Khosh amadid!

I’ve said it before on various occasions and I’ll say it again: Islam cannot be separated from the origins of Portugal, Arab language and culture cannot be separated from the Portuguese culture and language. They were already in the Iberian Peninsula before the creation of the country, they remained here during its formation process and left their mark on the vocabulary, placenames, gastronomy, customs and landscape. Which translates into the simple truth that the Portuguese are partially Arabized Latinos.

That’s why I was somewhat disgusted when I heard the orange idiot who occupies the White House say, during his visit to the UK, that immigration is changing Europe’s culture, which in the slang of the nativist right is code for the threat of Islam. And I say somewhat, because there’s not much that’s truly surprising in the words of a narcissistic, wilfully ignorant and deeply insecure clown.

As a native Portuguese whose family has been in Portugal for at least four centuries, whose native language has as much as one thousand words of Arab origin, whose native land is marked by numerous Arabic placenames and where bakeries, restaurants or traditional celebrations include various dishes of Arab origin or influence, all of it a product of the Islamic period of Iberian History, I can only classify as ignorant the idea that immigration from the Middle East or north Africa is a threat to European culture. Utter ignorance, raw stupidity, ridiculous fear-mongering. Europe is not monolithic and, when it comes to the southwestern end of the continent, Islamic civilization is one of its cultural matrixes.

Sala Árabe - Sintra

The Arab room in the Palace of Sintra, once the residence of Moorish rulers and later of Portuguese royalty (source)

But that was also why, last week, I happily accompanied through the media the visit to Portugal of Aga Khan IV, spiritual leader of the Naziri Ismaili Muslims, who was received with State honours by the President and Prime-Minister and, starting from the middle of next year, will have an official residence in Lisbon, where the world headquarters of the Ismaili Imamat will be located. At a time when many call for an imaginary cultural purity, close themselves up in a siege mentality or strive to deny layers of European culture, it’s good to know that my country, despite all its problems, manages to remain open to the Islamic world, to which it owes a part of its national identity.

Welcome, Imam!

Caligrama ismailita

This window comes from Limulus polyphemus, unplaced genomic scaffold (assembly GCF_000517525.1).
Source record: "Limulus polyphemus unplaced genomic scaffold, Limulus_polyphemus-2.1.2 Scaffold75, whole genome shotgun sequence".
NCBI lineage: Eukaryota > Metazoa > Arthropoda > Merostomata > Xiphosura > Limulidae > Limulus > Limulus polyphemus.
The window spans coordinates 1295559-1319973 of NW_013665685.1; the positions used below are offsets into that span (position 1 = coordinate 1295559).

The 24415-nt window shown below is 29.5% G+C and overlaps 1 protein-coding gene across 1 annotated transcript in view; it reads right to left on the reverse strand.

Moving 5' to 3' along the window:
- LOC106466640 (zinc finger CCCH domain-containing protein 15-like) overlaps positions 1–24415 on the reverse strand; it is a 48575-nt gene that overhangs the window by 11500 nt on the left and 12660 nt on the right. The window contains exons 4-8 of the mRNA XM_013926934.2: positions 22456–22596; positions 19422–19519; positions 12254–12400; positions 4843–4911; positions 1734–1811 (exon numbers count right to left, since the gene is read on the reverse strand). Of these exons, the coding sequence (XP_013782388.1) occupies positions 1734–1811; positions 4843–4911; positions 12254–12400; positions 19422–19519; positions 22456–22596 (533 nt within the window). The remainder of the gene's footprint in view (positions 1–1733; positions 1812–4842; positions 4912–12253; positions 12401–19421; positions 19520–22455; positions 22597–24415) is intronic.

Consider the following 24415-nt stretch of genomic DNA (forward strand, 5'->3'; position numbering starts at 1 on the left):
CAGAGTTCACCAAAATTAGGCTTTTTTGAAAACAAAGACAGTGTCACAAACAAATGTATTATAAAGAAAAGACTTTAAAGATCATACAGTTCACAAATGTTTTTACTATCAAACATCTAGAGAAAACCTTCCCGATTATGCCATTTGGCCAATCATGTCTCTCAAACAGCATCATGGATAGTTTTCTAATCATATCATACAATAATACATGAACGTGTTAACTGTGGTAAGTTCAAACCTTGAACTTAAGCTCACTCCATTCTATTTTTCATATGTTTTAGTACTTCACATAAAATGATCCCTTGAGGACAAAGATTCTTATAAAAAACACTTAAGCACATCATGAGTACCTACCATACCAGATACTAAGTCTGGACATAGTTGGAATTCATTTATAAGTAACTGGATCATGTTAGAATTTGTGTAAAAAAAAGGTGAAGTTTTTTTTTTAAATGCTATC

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Unwanted preservation

Another still wanted to call himself Mercury, the inventor of all theft and all deceit, to whom greedy men offer sacrifices, as if he was the god of profit, forming heaps of rocks when passing through crossroads. (De Correctione Rusticorum, 7)

So wrote Saint Martin of Dume in the second half of the 6th century. Of course, he meant it as a condemnation of pre-Christian practices, though how far they were prevalent in northwest Iberia at the time is unclear. But as so often happens, when writing about what you think people shouldn’t do, you end up preserving the memory of it, thus offering the possibility of resumption of those practices later on. Which is exactly the case here: the text gives a clear account of road-side rock piles as a form of tribute to Mercury and so I do just that. As in the photo above, where you can see a cairn I erected yesterday next to a crossroad. Thank you, Saint Martin!

Also, if you’re a heathen and you’ve been paying attention, you may have noticed how his description of Mercury resembles that of Loki in Snorri’s Edda, Gylfaginning 34, where Laufey’s son is called the “originator of deceits” (Faulkes’ translation). Pretty much in line with the character of the Greek Hermes, who’s described in his Homeric hymn as “very crafty” and “thief”, even “Prince of Thieves”, though that didn’t make Him any less godly or unworthy of worship. It did, however, make Him more prone to comparisons with the deceiver-in-chief of the Judeo-Christian tradition – aka, the devil – and you see some of that in Saint Martin’s words. I’m not saying that Hermes and Loki are the same god – it’s not something I believe in – but their resemblances, both in traits and the way they were treated by Christian authors, should be taken into consideration before arguing that Laufey’s son isn’t to be worshipped because He’s a liar.